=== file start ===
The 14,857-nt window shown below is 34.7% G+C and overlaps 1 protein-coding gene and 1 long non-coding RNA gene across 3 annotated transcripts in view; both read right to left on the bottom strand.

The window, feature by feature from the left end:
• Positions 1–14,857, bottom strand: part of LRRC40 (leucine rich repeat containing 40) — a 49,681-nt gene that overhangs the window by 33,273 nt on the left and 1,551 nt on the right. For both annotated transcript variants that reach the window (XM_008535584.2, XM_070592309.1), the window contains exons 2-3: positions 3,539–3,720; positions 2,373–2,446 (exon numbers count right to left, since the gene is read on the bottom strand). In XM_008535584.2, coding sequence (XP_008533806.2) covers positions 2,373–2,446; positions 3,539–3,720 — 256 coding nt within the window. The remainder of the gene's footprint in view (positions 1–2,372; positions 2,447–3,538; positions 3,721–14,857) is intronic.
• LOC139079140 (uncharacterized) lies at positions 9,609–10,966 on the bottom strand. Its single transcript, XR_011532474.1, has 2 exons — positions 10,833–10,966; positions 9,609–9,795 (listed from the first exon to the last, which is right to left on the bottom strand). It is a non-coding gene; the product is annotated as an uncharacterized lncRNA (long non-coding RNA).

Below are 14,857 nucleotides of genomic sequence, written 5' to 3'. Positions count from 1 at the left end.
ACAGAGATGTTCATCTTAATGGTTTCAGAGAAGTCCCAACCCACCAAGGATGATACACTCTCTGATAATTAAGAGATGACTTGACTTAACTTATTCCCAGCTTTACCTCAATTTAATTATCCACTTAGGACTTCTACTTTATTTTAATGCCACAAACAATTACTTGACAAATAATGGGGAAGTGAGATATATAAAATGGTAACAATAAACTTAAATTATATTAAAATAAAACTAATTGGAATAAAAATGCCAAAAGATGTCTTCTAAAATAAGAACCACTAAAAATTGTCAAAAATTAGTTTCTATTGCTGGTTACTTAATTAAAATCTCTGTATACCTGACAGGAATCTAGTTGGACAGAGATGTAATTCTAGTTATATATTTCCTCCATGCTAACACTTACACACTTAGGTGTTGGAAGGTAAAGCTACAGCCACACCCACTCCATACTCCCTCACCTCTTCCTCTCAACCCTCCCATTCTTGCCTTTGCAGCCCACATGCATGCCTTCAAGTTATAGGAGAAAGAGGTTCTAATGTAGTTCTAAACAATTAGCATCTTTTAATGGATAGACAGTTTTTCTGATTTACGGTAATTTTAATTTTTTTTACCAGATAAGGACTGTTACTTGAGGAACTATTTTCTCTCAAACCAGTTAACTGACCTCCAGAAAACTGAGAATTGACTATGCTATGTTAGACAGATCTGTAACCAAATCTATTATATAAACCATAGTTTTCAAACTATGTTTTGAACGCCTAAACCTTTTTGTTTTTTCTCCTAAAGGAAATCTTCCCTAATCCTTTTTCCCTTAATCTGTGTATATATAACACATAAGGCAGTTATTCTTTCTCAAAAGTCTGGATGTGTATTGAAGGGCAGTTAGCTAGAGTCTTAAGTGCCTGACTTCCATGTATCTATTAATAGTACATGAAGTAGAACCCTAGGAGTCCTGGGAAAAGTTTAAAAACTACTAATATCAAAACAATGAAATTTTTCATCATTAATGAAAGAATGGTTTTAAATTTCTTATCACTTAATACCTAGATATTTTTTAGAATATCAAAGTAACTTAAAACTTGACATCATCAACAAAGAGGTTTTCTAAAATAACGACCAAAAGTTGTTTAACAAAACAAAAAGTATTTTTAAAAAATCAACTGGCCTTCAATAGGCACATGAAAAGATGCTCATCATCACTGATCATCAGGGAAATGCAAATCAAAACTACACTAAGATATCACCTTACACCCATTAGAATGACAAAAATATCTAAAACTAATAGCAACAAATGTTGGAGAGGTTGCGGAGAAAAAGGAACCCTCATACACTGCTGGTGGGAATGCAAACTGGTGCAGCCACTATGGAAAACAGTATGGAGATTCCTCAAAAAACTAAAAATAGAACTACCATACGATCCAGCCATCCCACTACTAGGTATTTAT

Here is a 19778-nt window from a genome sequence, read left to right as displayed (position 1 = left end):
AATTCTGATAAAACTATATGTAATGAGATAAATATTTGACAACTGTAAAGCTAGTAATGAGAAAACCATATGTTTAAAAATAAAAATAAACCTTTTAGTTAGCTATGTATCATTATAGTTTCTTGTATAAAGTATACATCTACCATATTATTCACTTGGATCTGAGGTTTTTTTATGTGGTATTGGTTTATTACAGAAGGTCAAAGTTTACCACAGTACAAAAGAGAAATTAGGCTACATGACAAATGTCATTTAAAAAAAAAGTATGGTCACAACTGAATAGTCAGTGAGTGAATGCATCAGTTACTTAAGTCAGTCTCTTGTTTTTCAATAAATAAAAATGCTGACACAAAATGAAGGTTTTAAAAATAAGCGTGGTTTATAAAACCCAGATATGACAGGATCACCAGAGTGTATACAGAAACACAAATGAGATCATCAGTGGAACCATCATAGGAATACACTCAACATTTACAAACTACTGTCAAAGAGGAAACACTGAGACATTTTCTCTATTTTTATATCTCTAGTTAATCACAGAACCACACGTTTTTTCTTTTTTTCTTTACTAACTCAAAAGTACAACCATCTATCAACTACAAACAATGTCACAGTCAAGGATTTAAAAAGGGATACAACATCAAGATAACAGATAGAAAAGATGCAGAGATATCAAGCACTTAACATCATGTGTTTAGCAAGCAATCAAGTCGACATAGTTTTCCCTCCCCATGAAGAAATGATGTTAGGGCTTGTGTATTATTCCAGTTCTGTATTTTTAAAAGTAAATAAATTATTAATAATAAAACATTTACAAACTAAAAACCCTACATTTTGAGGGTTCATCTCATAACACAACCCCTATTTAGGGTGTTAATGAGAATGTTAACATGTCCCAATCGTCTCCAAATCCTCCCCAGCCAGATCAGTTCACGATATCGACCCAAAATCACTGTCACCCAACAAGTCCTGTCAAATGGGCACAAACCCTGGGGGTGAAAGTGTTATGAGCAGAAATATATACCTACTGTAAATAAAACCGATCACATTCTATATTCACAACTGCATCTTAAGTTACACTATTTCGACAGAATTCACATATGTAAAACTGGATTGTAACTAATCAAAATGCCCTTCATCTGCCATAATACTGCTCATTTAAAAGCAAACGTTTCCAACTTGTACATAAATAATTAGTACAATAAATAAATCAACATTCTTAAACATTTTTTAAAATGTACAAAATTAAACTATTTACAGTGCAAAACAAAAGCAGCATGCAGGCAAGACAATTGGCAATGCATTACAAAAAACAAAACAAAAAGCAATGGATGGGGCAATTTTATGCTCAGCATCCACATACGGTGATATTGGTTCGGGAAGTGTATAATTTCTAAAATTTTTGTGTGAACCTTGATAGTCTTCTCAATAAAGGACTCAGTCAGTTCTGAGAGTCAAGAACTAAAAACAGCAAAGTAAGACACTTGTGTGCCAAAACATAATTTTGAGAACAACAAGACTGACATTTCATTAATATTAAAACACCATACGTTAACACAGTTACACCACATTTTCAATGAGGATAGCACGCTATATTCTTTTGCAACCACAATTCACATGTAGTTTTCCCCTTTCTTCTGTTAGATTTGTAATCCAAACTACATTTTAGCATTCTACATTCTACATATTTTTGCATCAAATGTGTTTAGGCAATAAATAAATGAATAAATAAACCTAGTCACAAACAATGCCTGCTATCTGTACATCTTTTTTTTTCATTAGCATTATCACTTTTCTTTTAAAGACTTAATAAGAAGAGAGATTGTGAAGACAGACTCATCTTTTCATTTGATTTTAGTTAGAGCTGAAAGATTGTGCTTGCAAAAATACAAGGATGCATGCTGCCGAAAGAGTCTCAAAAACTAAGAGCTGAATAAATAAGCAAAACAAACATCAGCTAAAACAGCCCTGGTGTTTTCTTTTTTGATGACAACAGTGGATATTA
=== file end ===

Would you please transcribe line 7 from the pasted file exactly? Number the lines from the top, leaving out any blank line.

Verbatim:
Here is a 19778-nt window from a genome sequence, read left to right as displayed (position 1 = left end):